Willamette recognizes staff for outstanding service to the university

by Jennifer Johnson,

Eight employees receive Employee of the Year Awards, including the inaugural Equity, Diversity and Inclusion Award.

A Willamette employee’s contribution to the university can’t be measured — not by years, light years or even dog years, according to Russ Yost MBA’05, chief communications officer.

Yost kicked off the annual Willamette Employee Awards Luncheon on May 30 by humorously calculating employee tenure in dog years — recognizing Willamette’s love for the furry animals — and light years, a nod to astrophysicist and university President Steve Thorsett. Five-year anniversaries are equal to 35 dog years, while the combined total of 320 years served by one set of employees is the light-year equivalence of 1,881 trillion miles.

But pages of praise underscoring the excellence of more than 20 nominees showed the true value of Willamette’s workforce. Presenters read excerpts from these pages and presented eight employees with awards for their outstanding service to the university community.

Joni Roberts, associate university librarian for public services and collection development, and Jim Ames, fire life safety technician, received the Richard “Buzz” Yocom Campus Service Award for improving the quality of work and campus life for others.

Roberts, an ’84 graduate who started work as a librarian in 1989, “cheerfully links” a vast web of people and “reaches out to connect us to new sources, goes out of her way to locate or track difficult-to-find materials and opens her doors widely to our students,” nominators wrote.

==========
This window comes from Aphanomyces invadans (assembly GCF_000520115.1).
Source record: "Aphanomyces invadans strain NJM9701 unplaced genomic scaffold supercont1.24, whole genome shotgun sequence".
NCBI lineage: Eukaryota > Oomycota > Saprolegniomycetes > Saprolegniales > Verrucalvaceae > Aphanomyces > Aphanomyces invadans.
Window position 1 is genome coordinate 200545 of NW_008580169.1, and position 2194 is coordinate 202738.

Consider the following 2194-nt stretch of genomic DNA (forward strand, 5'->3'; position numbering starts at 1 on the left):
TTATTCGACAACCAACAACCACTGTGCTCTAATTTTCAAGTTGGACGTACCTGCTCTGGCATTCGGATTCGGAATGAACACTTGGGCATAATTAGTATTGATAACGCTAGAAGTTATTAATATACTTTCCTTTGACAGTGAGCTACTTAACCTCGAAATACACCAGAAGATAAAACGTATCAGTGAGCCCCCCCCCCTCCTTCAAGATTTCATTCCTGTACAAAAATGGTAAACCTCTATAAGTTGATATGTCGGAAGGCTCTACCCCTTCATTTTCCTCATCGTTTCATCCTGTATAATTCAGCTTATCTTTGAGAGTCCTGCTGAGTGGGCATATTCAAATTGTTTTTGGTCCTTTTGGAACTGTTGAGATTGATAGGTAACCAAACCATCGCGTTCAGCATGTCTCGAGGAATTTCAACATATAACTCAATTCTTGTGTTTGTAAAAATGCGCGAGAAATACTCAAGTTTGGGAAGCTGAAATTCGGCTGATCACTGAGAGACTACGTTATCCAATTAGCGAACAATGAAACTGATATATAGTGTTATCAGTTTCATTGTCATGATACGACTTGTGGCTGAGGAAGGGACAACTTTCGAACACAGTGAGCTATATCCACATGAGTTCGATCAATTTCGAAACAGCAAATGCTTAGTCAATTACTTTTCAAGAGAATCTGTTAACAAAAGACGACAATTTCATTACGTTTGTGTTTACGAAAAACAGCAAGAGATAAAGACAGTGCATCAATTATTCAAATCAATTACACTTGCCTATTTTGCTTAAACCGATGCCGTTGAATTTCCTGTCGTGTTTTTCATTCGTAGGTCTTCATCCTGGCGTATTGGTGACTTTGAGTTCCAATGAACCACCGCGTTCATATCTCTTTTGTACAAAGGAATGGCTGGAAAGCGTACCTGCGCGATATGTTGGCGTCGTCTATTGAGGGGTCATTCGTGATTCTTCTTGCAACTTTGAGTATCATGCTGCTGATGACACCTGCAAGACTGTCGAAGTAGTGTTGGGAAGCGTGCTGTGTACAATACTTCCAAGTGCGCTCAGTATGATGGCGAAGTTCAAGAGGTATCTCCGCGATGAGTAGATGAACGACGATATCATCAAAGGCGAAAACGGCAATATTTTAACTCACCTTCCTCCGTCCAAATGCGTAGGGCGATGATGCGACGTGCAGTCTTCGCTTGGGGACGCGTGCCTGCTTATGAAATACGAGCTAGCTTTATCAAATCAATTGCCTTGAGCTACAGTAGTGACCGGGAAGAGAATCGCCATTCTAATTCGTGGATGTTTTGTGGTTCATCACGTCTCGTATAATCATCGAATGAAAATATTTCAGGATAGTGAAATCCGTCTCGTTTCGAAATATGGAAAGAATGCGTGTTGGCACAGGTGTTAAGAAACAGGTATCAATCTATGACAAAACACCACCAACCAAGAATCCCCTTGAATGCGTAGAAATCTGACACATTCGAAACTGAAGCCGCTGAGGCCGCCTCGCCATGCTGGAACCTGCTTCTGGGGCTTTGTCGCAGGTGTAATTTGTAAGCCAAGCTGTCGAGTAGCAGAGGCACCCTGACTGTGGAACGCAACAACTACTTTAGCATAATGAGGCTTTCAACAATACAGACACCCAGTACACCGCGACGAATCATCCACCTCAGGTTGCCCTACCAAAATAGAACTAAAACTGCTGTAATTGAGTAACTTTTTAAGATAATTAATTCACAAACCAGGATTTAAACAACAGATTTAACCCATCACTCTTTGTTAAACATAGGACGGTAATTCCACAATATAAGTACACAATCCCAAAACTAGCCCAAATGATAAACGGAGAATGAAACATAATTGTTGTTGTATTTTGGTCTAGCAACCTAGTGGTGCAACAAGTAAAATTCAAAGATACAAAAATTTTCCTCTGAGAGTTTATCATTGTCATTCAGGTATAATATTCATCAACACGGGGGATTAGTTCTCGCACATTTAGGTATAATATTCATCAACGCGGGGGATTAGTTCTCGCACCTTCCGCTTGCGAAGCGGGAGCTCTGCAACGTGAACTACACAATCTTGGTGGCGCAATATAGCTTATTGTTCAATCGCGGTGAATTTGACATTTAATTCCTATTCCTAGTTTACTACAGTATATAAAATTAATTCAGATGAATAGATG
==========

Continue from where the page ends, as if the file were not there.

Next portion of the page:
Ames, who retired May 31, will be missed because of his knowledge and hard work ethic — he was “always willing to help out the grounds team and anyone else who needed it.”

Ashley Town Stovin, executive assistant, and Don Thomson, director of Bishop Wellness Center, snagged the Motto Award for embodying “Not unto ourselves alone are we born.”

Stovin, who serves Dean Curtis Bridgeman and Associate Dean Norman Williams in the College of Law, is an unsung hero whose relentless can-do attitude and focus on serving Willamette prompts coworkers to joke, “Her personal motto is ‘Nobody cares, work harder!’”

“And she’s not afraid to suggest the dean do the same,” added Bridgeman, who presented the award to Stovin.

Thomson is a tireless advocate for cost-effective healthcare for students, especially the most vulnerable ones. He fought for more emergency appointments for students, initiated the 24-hour crisis support hotline WUTalk and excels at negotiating.

Chris Sabato, assistant athletics director, and Ron Jones, instrumentation specialist, received The Alvan F. Waller Stewardship Award for providing creative, cost-efficient solutions.

Instrumentation is incredibly expensive, but Jones’ “supernatural ability” to find cost-effective and functional solutions has saved the university thousands of dollars. He’s also “surreptitiously cool” — he’s been miles below the ocean’s surface in a deep-sea research vessel and was once an extra in the movie “Jaws 2.”

Gordy Toyama, director of multicultural affairs, and Sarah Kutten, assistant director of career management and contributing assistant professor, received the new Equity, Diversity & Inclusion (EDI) Award for going above and beyond in their commitment to these values.

Toyama is thoughtful, strategic and a true advocate — the leader of a program students say is “key to their lives at Willamette.” Kutten “incorporates EDI talks in professional development, empowers our students to reflect on their own experiences with creating equity and encourages people to create space and understanding for others.”

Thorsett acknowledged the work of all employees, including this year’s retirees who provided a combined 600 years of service to Willamette.

“All of you contribute in both large and small ways to the daily life and success of our university,” he says. “Your work has an impact, a fact that’s brought home every summer at commencement.”

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